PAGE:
CRES-155 Introduction to Conflict Resolution: Science and Art
3 Credits (Interdisciplinary and Emerging Issues Core)
The purpose of this course is to introduce students to both different perspectives on conflict and different strategies for resolving conflict. Conflict will be explored in different contexts, including intergroup conflict, cross-cultural conflict, and international conflict, with an emphasis on interpersonal conflict. Most importantly, students will be asked to reflect on their own style of conflict resolution and the pertinence of the material covered to conflict resolution in their own lives. Course content will include experiential learning and role play. (3 hours weekly) NOTE: Also listed as HEED-155.
CRES-201 Conflict and Process
This course provides students with knowledge about different conflict resolution processes–e.g., mediation, negotiation, arbitration, and facilitation. Role plays will be used to demonstrate the use of these processes and to provide students with an opportunity to practice conflict resolution skills. Prerequisite: CRES-155/HEED-155. (3 hours weekly)
CRES-202 Dynamics of Social Conflict
This course will explore the social conflict that results from problems such as structural racism, disproportionate minority confinement in our prisons, economic inequality, and gender discrimination, which continue to be social problems that define United States culture. As such these problems have resulted in not only the attention of observers as noted by Case, but also in major social movements which have had varying degrees of success in making sustainable improvements in human interaction in our society. These four problems in particular, because of the irresoluteness of their nature often underlie conflict at the interpersonal, neighbor-to‑neighbor, community, political jurisdiction, and/or ethnic/identity group level. Particular attention will be paid to case studies which illuminate racism, gender discrimination and class inequality. Students will generate potential resolutions to cases through the application of dispute resolution theories and techniques. Prerequisite: CRES-201. (3 hours weekly)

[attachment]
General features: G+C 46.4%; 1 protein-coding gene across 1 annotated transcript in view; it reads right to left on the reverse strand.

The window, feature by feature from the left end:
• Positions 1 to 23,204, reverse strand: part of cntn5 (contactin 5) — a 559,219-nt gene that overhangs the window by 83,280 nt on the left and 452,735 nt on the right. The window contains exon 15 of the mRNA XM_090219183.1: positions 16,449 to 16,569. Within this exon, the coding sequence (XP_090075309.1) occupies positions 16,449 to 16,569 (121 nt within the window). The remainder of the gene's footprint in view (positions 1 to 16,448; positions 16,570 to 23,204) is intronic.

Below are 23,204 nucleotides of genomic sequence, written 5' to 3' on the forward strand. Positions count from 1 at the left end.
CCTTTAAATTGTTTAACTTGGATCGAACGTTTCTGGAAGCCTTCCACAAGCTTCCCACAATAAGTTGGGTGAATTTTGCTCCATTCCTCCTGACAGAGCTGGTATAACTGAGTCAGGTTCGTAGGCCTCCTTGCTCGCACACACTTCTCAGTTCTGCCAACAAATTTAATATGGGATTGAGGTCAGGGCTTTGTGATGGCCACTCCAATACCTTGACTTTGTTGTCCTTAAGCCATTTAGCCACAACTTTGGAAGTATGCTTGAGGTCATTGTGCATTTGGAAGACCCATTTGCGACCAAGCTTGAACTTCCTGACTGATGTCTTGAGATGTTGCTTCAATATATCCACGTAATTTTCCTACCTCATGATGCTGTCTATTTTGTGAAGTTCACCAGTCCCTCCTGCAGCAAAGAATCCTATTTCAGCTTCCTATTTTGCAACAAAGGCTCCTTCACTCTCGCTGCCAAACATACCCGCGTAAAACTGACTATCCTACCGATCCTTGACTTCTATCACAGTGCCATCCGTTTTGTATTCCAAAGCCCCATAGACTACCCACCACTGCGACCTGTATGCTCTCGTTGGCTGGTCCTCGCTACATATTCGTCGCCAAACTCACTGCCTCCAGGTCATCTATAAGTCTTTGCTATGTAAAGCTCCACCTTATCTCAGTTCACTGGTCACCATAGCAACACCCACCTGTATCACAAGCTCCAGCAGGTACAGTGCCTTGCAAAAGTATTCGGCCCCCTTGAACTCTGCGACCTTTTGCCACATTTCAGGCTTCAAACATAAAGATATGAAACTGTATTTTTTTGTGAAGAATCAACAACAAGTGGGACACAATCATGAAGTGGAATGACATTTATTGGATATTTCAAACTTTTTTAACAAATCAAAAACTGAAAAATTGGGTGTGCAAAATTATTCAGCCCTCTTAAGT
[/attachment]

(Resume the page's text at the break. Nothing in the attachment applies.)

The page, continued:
CRES-225 Sociology of Conflict and Non-Violence
This course examines why humans engage in conflict, why violence is employed to resolve conflict and the nature and practice of non-violent conflict resolution. Students will explore the social forces that produce conflict–including cultural, economic, and psychological–and the arenas in which conflict occurs–including family, community, nation and world. Within an interdisciplinary framework (using social sciences and humanities), students will learn the theoretical, historical, practical, and political aspects of violent and non-violent conflict. Special attention will be given to emerging social and global conflicts, including examination of how or if these conflicts might be resolved in a non-violent manner. Prerequisite: SOCI-101 or SOCI-102. (3 hours weekly) NOTE: Also listed as SOCI-225.
CRES-203 Restorative Justice
This course introduces students to the fundamental principles and practice of restorative justice. Students will explore the needs and roles of key stakeholders (victims, offenders, communities, justice system), outline the basic principles and values of restorative justice and learn some of the primary models of practice. Throughout the course, emphasis is placed on how the theories and practices of restorative justice radically reframe the traditional notions of the American criminal justice and education systems. Specifically, students will be challenged to examine the differences between restorative and retributive systems through a lens of multicultural perspectives and experiences. Students explore the use of restorative practices, such as reconciliation, to repair the harm to communities affected by mass victimizations or collective violence. (3 hours weekly) NOTE: Also listed as CRIM-203.